We’ve all got that old lizard brain resting below our rational one, nearly all that it understands is fear, and it love a good poking. Logically, I know none of these supernatural events are real or even remotely possible, but my lizard brain doesn’t care about logic, it likes being afraid. It wallows in the macabre, and thrives in the unknown terrors that might lurk in the shadows residing just at the periphery of my vision. I mostly read this right before going to bed, and I found myself double checking silhouettes in my bedroom as I lay there, imagining how the strange sensation of seeing my wife’s face, but not recognizing her, would feel; finding patterns where none exist, and missing patterns previously obvious. The whole affair put me on edge.

The prose is clean, the chapters short, and the pacing tight. You could even read it in a single sitting if you wanted, and it’s engaging enough that the decision to do so might end up outside your control. It might just happen, you looking at the clock afterward and wondering where the time disappeared to.

The Dark Dark, by Samantha Hunt

The Dark Dark, by Samantha Hunt

“…voices that insist on being heard, stories that demand to be told, writers who are compelled to show us something new.” is how FSG Originals describes the books they publish, and I would absolutely describe Samantha Hunt’s writing in this way. Her stories are brutal yet beautiful, magical but grounded, sincere, horrific, and essential. Her characters have such unique perspectives on their lives and the events surrounding them; a lot of the time these were perspectives that I’d never fully considered, but instantly empathized with once exposed to them.

Samantha HuntThese are stories I obviously needed to read. Stories about women and men of all walks of life passing through stages of the fantastic and the mundane, learning about themselves and the world(s) around them. While reading this book I was reminded of that old saying about how reading someone’s book is like having a conversation with them, or getting to know them a little better. With Hunt’s writing, it felt like getting to know several different women at the same time. It’s extraordinarily powerful stuff. Seeing things from these many new perspectives was fascinating for me.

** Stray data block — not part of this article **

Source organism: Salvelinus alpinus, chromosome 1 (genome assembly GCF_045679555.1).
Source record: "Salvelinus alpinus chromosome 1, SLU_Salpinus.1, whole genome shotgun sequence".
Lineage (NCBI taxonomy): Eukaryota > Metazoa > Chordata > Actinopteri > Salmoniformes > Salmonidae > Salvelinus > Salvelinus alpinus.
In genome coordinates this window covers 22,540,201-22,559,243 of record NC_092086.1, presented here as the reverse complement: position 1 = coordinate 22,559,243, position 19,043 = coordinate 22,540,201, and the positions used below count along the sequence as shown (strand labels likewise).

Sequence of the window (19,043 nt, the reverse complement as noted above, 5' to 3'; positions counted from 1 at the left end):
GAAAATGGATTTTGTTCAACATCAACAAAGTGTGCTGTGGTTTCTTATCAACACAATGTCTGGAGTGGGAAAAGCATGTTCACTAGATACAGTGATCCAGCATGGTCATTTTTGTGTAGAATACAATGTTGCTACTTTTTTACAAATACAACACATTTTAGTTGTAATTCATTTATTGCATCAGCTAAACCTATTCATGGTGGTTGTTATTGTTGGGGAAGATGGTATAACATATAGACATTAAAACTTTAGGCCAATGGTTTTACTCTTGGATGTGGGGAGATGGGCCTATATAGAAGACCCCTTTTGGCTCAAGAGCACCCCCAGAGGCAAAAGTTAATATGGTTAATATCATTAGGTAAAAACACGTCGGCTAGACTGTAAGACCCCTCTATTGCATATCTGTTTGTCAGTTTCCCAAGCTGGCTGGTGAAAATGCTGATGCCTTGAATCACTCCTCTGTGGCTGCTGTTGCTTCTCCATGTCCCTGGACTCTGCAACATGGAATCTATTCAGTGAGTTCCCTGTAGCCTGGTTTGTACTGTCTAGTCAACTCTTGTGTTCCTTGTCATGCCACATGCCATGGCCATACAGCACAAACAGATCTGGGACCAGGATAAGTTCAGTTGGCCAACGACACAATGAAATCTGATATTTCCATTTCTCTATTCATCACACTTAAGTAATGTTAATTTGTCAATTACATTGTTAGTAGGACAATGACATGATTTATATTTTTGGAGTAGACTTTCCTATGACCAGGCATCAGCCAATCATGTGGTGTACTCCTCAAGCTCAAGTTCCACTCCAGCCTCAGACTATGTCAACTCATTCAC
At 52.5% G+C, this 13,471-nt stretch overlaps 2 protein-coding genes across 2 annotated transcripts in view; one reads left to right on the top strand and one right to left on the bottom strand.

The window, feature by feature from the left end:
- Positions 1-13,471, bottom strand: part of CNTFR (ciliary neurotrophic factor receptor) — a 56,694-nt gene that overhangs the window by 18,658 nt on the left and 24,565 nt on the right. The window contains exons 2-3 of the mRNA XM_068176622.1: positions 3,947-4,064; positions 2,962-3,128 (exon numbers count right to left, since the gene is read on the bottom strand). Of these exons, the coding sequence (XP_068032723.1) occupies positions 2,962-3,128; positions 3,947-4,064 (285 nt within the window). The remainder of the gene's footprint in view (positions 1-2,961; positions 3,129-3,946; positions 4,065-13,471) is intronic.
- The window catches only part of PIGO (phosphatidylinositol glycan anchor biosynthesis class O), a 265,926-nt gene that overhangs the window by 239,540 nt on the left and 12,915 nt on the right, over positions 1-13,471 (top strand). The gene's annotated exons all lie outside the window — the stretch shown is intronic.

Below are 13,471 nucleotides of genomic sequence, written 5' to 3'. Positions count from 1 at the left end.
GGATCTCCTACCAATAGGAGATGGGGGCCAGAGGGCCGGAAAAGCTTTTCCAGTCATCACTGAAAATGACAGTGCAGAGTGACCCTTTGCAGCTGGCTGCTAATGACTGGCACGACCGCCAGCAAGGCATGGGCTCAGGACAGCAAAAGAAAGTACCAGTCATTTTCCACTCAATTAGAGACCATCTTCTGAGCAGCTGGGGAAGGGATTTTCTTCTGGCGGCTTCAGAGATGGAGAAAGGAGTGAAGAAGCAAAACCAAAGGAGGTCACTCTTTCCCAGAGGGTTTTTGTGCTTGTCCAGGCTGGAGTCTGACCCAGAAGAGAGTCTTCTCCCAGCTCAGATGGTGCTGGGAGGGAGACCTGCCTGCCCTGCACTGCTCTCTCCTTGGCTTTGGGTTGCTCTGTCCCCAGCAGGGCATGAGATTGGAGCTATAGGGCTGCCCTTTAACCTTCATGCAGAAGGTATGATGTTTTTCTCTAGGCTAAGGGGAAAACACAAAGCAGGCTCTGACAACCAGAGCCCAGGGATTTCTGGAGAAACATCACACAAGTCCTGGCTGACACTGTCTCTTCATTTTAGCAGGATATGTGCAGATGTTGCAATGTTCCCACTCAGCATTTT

There isn’t a bad story in the bunch, but the standouts for me were: The Story Of, All Hands, Love Machine, Wampum, & The Story Of Of. Her prose is tight and expressive. She manages to say so much in so few words, and her writing often dips into the magically realistic, with postmodern sensibilities.

I think it’s past due time for me to pick up her novels, and I’m kicking myself for not paying attention when friends were telling me that I should. Oh well, better late than never!

P.S. I need to sing a few praises for this cover as well. Book designers have really been outdoing themselves this year, and this one is no exception. This cover fully subverted my pattern recognition engine by using it against itself, that is until I plopped it down on my coffee table absentmindedly and accidentally saw it from a different angle as it lay there sideways, smirking at me. Clever clever.